A Flushing urban planner and historic preservation consultant has been named president of the Historic Districts Council.
Paul Graziano, 36, will serve as chief of the citywide group, which advocates for historic neighborhoods in all five boroughs. The Historic Districts Council was founded in 1971 and works with the more than 80 designated historic districts throughout the city about landmark regulations and advises prospective areas seeking landmark status.
“Preservation means more than just landmarking,” Graziano said, “and we need to broaden our approach to come up with different strategies on how to protect and preserve neighborhoods in all five boroughs.”
That could include zoning changes and enforcing deed restrictions, he noted.
Graziano has worked with Councilman Tony Avella (D-Bayside) to downzone areas in Northern Queens and helped get Douglaston Hill designated as a historic district in 2004.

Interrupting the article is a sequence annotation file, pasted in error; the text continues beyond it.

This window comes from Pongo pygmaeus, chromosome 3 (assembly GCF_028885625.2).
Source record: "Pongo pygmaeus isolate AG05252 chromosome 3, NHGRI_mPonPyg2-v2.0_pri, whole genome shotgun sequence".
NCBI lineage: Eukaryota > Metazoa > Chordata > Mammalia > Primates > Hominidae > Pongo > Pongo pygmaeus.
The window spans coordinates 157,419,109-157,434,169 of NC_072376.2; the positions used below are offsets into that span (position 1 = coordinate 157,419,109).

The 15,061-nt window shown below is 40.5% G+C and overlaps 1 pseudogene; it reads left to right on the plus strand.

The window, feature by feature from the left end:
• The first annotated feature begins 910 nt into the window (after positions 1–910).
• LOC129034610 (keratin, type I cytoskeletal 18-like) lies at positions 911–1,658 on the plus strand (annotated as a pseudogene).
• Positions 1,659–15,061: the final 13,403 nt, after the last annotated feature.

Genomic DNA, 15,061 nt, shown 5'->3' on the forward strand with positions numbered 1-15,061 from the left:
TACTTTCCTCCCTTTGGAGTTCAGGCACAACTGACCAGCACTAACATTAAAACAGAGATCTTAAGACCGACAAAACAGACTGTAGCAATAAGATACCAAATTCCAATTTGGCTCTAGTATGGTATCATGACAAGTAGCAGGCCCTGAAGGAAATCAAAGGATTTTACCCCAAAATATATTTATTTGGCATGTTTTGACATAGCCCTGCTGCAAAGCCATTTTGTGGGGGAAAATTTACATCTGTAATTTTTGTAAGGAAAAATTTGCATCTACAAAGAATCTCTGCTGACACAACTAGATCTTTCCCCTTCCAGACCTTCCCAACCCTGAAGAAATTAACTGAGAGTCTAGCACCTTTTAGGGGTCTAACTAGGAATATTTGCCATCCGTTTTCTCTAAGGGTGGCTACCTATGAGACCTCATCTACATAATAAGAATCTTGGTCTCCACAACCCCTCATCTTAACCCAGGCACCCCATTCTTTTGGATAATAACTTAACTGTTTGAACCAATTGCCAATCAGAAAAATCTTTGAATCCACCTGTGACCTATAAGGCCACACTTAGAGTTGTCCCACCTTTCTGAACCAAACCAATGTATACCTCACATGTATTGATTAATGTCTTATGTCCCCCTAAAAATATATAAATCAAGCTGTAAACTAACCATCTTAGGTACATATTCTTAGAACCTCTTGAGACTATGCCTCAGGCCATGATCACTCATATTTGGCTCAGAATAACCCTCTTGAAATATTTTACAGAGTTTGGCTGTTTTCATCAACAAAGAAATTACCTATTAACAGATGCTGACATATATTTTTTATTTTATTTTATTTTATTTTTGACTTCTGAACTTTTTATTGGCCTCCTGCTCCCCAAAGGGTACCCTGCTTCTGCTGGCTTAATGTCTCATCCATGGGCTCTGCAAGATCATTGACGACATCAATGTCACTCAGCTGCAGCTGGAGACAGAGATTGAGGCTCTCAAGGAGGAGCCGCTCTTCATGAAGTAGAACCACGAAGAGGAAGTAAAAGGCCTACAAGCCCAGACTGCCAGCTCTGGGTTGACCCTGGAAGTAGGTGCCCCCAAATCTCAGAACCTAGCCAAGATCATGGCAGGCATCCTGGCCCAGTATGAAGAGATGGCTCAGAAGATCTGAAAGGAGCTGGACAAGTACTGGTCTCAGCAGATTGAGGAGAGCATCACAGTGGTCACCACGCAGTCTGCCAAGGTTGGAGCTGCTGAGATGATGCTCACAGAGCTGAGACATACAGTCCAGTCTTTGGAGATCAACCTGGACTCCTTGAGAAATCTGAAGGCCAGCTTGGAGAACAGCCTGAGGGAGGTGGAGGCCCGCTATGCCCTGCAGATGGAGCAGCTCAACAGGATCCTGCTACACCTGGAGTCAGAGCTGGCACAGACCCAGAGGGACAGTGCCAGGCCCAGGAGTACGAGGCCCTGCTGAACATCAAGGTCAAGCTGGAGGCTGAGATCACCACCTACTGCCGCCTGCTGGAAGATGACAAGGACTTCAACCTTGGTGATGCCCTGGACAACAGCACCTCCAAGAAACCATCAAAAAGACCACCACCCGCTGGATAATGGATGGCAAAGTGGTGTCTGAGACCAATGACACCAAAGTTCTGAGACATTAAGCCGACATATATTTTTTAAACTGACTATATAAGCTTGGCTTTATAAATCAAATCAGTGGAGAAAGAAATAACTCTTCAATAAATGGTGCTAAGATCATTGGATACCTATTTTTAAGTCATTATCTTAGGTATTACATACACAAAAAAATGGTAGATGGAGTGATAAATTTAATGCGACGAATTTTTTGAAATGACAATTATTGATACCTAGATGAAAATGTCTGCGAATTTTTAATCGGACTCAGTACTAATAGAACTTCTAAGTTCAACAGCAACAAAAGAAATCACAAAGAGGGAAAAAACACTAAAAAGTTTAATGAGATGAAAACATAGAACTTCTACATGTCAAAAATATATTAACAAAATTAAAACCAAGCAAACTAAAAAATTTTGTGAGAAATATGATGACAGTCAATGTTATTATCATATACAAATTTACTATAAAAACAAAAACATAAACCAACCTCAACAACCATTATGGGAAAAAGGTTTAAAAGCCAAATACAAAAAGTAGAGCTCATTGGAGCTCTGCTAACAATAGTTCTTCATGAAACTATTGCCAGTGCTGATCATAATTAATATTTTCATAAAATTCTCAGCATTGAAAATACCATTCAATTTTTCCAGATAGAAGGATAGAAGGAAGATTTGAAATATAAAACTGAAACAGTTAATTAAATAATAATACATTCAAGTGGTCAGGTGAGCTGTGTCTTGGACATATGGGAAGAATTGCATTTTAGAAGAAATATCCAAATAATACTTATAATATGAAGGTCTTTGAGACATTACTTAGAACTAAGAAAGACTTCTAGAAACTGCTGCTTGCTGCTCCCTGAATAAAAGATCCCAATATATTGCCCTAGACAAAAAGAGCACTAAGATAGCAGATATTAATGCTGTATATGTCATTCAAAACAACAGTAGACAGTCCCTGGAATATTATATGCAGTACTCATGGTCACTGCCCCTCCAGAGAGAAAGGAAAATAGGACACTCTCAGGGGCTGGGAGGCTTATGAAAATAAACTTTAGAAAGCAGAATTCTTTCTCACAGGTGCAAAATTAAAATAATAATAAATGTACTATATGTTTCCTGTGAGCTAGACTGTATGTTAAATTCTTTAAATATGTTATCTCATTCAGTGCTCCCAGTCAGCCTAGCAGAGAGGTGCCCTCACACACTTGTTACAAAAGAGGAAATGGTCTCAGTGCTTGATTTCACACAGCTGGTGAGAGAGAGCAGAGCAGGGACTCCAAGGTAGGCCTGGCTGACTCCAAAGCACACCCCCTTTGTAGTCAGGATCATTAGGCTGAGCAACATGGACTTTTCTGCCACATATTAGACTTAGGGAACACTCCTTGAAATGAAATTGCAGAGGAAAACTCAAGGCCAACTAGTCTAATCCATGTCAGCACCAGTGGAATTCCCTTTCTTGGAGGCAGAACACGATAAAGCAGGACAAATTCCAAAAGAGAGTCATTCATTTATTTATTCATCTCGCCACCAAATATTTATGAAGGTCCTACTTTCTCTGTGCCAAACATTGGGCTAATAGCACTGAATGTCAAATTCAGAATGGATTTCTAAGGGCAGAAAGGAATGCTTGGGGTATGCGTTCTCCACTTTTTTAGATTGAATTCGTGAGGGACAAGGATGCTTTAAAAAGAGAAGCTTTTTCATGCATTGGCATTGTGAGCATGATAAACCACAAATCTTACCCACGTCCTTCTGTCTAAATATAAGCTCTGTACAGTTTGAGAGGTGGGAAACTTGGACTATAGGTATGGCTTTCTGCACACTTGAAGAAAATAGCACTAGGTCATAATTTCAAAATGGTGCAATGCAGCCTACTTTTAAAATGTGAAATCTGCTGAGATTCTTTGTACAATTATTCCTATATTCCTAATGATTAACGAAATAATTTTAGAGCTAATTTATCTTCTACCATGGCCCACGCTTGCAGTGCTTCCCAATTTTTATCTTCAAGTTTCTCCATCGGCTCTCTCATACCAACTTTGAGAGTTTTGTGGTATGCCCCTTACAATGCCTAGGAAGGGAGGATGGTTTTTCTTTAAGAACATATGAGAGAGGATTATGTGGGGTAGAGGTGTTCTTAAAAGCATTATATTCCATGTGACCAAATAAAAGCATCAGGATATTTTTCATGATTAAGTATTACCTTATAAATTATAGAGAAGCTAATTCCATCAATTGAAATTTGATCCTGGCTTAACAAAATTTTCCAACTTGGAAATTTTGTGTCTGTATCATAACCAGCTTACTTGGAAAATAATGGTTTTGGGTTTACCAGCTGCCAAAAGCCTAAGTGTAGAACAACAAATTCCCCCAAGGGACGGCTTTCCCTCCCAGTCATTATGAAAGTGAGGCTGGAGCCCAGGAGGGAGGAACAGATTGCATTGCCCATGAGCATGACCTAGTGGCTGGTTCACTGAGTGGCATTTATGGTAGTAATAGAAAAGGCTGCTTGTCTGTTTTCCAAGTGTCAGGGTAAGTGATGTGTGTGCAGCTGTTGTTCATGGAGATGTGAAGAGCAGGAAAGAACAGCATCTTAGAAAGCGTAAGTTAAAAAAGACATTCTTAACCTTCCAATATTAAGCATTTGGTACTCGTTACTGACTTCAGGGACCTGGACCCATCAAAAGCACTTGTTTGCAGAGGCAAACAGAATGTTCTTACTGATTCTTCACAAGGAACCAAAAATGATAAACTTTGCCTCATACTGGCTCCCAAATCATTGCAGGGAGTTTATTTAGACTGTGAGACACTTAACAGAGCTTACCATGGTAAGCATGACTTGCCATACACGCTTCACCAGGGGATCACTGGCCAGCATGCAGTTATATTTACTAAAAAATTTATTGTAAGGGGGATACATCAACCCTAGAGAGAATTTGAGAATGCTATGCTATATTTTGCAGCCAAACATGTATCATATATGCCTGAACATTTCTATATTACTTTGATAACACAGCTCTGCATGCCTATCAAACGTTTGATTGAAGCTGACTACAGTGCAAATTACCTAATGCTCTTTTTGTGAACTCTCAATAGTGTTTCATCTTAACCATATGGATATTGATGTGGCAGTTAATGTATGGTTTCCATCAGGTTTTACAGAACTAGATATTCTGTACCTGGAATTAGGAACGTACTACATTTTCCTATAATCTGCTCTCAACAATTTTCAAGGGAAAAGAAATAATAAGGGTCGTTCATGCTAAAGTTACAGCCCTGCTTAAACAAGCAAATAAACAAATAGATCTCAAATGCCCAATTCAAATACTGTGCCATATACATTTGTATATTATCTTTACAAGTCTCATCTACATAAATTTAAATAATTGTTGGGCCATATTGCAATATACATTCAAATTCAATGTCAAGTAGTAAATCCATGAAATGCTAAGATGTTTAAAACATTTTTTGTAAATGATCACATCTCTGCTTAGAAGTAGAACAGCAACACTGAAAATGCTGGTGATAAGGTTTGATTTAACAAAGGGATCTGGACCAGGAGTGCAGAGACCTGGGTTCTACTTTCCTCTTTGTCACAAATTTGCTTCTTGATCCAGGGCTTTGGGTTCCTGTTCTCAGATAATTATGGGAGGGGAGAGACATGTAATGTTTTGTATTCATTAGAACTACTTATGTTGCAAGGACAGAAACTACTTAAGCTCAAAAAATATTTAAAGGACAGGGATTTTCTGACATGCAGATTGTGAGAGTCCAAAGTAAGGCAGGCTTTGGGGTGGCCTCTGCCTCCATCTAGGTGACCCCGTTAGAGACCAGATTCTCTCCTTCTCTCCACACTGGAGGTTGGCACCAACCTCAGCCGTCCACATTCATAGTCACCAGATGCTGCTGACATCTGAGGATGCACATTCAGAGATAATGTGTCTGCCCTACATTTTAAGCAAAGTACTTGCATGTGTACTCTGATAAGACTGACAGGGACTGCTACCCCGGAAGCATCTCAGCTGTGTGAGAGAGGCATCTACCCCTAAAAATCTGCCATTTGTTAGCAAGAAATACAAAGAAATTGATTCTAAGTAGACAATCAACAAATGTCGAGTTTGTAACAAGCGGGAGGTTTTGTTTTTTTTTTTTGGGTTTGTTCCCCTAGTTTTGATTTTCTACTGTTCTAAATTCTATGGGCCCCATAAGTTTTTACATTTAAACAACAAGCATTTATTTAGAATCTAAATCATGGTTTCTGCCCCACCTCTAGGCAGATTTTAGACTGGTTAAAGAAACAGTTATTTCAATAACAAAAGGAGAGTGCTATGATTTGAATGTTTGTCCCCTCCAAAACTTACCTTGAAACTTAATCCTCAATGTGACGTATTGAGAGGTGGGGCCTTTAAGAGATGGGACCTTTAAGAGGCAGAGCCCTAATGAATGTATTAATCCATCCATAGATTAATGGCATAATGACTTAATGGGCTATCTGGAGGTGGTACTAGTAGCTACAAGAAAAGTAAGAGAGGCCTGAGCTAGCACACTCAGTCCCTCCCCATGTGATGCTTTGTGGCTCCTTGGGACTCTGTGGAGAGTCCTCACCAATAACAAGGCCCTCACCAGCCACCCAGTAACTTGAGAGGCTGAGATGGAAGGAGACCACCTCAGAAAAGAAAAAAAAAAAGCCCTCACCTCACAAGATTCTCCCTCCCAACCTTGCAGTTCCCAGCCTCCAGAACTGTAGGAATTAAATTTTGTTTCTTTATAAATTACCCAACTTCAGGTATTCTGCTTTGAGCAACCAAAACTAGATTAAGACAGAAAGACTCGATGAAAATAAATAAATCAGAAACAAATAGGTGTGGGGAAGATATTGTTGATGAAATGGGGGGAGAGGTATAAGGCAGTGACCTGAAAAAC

He believes the city has always treated Queens landmarks as expendable. “There are 55 historic districts in Manhattan and only six in Queens,” he said.
Graziano is concerned that the city’s stance on promoting downzoning has seemed to stop. “North Flushing, Laurelton and the Waldheim area of Flushing want rezoning. The city has promised rezoning, but hasn’t followed through,” he said.
One of his recent endeavors, with Phillip Esser, was to successfully complete the lengthy nomination form for the Broadway-Flushing neighborhood as a historic district on the National Register of Historic Places. Broadway-Flushing is still waiting for the city’s Landmarks Preservation Commission to act on the local level.
A graduate of the University of Massachusetts, Graziano received his master’s degree from Hunter College. He serves as chairman of the Landmarks Committee of the Queens Civic Congress and became a member of the Historic Districts Council board of directors in 2004.
As president of the council, he hopes to diversify the board and not just have members from Manhattan.